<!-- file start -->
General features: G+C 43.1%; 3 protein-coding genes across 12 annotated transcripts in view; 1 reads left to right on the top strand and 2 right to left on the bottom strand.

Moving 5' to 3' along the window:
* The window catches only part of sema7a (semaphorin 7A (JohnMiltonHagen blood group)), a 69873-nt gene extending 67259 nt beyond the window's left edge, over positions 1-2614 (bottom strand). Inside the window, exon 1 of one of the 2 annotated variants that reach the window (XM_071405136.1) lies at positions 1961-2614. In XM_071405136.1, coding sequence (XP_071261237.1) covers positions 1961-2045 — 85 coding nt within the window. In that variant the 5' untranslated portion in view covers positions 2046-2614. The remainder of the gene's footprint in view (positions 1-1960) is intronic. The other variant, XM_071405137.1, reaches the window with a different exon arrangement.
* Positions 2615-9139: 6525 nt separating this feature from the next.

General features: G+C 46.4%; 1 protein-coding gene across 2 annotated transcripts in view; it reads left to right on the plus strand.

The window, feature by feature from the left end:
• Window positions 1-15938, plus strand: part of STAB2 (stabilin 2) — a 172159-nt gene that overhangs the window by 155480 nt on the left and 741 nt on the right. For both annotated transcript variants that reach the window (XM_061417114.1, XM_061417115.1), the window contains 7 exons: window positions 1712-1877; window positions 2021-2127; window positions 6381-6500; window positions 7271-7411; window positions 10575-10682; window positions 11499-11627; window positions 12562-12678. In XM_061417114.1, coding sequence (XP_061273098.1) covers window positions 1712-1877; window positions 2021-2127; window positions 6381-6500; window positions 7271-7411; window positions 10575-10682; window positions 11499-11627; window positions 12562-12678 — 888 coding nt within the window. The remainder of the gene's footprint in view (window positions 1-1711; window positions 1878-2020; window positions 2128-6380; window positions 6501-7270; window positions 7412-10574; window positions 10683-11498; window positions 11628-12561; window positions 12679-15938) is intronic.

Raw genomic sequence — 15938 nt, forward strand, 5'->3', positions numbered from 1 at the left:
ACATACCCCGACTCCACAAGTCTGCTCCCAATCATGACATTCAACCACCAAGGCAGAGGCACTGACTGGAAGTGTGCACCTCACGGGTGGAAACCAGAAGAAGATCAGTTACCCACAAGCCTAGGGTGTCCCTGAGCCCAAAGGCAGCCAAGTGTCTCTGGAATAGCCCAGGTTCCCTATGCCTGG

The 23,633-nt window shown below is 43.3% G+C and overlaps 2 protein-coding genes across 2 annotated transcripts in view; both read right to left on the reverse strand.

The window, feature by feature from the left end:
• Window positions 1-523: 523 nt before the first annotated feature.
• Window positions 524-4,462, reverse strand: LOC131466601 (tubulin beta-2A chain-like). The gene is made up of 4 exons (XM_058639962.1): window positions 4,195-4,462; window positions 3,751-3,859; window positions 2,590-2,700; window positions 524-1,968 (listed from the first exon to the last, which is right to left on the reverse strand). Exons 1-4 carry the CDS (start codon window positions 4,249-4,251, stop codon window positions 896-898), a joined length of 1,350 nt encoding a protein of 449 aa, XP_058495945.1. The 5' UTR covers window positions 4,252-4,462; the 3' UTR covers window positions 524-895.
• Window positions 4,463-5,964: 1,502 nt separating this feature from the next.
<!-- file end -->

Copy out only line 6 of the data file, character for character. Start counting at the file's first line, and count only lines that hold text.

The window, feature by feature from the left end: